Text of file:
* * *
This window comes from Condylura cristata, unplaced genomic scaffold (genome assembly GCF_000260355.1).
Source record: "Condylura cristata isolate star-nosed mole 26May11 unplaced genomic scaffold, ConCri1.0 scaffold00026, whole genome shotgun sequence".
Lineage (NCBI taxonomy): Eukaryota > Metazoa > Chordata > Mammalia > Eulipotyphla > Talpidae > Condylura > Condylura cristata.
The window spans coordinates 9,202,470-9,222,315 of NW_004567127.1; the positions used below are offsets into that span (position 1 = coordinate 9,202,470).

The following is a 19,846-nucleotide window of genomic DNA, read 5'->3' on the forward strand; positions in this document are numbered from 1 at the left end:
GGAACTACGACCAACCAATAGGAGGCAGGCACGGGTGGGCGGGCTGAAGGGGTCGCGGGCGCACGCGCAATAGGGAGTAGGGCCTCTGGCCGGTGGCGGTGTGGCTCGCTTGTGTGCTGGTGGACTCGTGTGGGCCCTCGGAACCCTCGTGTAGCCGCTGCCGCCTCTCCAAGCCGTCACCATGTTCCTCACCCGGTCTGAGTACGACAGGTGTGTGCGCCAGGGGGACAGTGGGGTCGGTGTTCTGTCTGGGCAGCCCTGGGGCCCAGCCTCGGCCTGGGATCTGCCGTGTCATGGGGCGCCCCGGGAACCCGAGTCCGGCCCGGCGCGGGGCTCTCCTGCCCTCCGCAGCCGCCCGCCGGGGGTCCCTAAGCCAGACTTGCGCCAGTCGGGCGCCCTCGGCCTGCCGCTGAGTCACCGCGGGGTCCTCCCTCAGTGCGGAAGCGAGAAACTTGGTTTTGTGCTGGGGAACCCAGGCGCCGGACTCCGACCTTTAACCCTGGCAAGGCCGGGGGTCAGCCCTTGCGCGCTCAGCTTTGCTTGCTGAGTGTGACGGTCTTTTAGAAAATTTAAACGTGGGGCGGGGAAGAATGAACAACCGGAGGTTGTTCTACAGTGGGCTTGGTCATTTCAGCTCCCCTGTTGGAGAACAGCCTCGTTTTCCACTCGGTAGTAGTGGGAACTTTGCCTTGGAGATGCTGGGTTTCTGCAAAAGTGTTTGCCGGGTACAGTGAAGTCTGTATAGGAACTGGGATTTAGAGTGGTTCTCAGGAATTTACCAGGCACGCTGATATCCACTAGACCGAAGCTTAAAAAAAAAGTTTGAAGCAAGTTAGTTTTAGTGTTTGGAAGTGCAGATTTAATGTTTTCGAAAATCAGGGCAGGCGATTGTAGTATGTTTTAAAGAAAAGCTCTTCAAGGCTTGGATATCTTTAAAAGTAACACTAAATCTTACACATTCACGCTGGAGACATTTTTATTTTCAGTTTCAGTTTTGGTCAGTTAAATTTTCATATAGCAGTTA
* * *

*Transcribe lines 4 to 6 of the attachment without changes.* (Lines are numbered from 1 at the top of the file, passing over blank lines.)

The window spans coordinates 9,202,470-9,222,315 of NW_004567127.1; the positions used below are offsets into that span (position 1 = coordinate 9,202,470).

The following is a 19,846-nucleotide window of genomic DNA, read 5'->3' on the forward strand; positions in this document are numbered from 1 at the left end:
GGAACTACGACCAACCAATAGGAGGCAGGCACGGGTGGGCGGGCTGAAGGGGTCGCGGGCGCACGCGCAATAGGGAGTAGGGCCTCTGGCCGGTGGCGGTGTGGCTCGCTTGTGTGCTGGTGGACTCGTGTGGGCCCTCGGAACCCTCGTGTAGCCGCTGCCGCCTCTCCAAGCCGTCACCATGTTCCTCACCCGGTCTGAGTACGACAGGTGTGTGCGCCAGGGGGACAGTGGGGTCGGTGTTCTGTCTGGGCAGCCCTGGGGCCCAGCCTCGGCCTGGGATCTGCCGTGTCATGGGGCGCCCCGGGAACCCGAGTCCGGCCCGGCGCGGGGCTCTCCTGCCCTCCGCAGCCGCCCGCCGGGGGTCCCTAAGCCAGACTTGCGCCAGTCGGGCGCCCTCGGCCTGCCGCTGAGTCACCGCGGGGTCCTCCCTCAGTGCGGAAGCGAGAAACTTGGTTTTGTGCTGGGGAACCCAGGCGCCGGACTCCGACCTTTAACCCTGGCAAGGCCGGGGGTCAGCCCTTGCGCGCTCAGCTTTGCTTGCTGAGTGTGACGGTCTTTTAGAAAATTTAAACGTGGGGCGGGGAAGAATGAACAACCGGAGGTTGTTCTACAGTGGGCTTGGTCATTTCAGCTCCCCTGTTGGAGAACAGCCTCGTTTTCCACTCGGTAGTAGTGGGAACTTTGCCTTGGAGATGCTGGGTTTCTGCAAAAGTGTTTGCCGGGTACAGTGAAGTCTGTATAGGAACTGGGATTTAGAGTGGTTCTCAGGAATTTACCAGGCACGCTGATATCCACTAGACCGAAGCTTAAAAAAAAAGTTTGAAGCAAGTTAGTTTTAGTGTTTGGAAGTGCAGATTTAATGTTTTCGAAAATCAGGGCAGGCGATTGTAGTATGTTTTAAAGAAAAGCTCTTCAAGGCTTGGATATCTTTAAAAGTAACACTAAATCTTACACATTCACGCTGGAGACATTTTTATTTTCAGTTTCAGTTTTGGTCAGTTAAATTTTCATATAGCAGTTA